US wholesale prices jumped 0.4 percent in May due to a surge in fuel costs, but core prices fell for the first time since October, the Labor Department reported Wednesday.
The overall rise in the producer price index (PPI) was unsurprising, after a surge in crude oil prices.
But the fall in the core index -- which strips out volatile fuel and food prices -- was another sign of weak inflation, which has been a concern of the Federal Reserve.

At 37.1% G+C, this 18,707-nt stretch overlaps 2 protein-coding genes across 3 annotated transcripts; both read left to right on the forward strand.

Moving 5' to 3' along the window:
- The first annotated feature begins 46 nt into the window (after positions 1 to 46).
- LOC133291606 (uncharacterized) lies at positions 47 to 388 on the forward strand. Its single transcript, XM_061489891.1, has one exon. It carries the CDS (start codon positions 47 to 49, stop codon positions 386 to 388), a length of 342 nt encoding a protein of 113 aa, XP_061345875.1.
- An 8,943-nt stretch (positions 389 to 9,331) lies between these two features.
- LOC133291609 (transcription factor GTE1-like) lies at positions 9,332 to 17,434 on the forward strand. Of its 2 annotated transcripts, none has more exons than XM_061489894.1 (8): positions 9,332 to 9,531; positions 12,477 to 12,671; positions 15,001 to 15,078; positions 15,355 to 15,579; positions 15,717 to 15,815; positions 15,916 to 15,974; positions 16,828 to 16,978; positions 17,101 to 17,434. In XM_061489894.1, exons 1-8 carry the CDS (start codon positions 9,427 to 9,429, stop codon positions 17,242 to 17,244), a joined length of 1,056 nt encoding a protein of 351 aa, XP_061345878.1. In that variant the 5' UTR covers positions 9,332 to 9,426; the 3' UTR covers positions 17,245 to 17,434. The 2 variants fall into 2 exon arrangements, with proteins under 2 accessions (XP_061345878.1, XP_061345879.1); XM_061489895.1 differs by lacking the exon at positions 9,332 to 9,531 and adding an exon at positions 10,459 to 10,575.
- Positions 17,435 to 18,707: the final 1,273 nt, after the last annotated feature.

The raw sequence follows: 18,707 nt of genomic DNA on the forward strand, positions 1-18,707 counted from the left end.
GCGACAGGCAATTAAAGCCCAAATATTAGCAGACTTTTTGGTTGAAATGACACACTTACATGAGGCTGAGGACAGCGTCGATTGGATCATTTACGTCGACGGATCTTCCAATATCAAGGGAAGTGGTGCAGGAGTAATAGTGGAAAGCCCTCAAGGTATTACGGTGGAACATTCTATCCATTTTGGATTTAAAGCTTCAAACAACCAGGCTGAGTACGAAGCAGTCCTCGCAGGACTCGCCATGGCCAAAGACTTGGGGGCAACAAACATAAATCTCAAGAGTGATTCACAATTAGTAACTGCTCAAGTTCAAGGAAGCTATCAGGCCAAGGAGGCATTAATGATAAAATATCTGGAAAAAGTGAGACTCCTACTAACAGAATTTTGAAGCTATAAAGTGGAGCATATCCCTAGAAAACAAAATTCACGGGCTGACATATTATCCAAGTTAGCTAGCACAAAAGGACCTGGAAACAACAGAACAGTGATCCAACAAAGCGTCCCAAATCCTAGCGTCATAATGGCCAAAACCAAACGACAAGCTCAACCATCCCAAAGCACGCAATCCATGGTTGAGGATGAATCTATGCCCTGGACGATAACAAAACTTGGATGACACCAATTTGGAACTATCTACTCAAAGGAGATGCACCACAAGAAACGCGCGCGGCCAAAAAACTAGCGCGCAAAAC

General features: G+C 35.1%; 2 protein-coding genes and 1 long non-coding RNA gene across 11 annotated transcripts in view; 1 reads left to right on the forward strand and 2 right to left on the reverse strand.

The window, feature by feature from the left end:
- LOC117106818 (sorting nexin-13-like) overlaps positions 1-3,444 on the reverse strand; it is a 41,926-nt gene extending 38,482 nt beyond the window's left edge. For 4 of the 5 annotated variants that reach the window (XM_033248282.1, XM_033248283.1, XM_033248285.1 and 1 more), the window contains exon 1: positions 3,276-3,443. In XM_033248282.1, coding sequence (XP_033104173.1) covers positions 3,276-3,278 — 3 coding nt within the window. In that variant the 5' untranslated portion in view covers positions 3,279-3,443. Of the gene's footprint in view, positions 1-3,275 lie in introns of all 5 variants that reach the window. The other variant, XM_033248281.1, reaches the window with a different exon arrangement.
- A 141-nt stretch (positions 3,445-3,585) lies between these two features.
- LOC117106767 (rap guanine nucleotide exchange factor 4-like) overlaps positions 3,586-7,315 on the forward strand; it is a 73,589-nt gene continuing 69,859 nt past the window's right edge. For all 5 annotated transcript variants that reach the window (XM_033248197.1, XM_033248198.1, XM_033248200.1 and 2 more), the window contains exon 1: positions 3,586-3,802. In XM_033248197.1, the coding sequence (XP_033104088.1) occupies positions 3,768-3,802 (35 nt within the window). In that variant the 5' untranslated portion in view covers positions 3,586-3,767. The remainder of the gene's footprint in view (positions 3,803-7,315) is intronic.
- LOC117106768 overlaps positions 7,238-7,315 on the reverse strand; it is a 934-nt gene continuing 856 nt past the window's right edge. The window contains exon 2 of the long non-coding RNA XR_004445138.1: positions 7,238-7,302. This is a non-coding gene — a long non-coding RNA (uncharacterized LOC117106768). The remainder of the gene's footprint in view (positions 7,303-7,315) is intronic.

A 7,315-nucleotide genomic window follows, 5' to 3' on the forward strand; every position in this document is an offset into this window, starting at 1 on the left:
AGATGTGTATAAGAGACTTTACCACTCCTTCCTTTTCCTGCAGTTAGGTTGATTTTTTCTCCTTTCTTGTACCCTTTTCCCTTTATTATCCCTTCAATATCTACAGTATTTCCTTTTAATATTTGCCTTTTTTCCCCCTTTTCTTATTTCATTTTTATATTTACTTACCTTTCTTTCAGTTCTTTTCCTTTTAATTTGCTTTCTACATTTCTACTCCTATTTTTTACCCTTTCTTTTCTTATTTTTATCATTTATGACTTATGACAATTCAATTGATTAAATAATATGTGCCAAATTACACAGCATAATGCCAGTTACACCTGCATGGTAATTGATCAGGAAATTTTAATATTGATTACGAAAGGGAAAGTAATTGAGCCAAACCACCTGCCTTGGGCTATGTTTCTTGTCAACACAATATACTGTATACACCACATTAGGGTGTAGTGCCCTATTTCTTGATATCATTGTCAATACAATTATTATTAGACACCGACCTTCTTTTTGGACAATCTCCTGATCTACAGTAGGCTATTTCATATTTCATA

That put the year-on-year gain in core PPI at just 0.8 percent.
The Federal Reserve, which finishes a two-day meeting on monetary policy Wednesday afternoon, has kept interest rates at an ultra-low level to boost consumer inflation up towards a target of two percent.
The new PPI data could support an expected decision to further delay planned interest rate increases until they see an upturn in prices.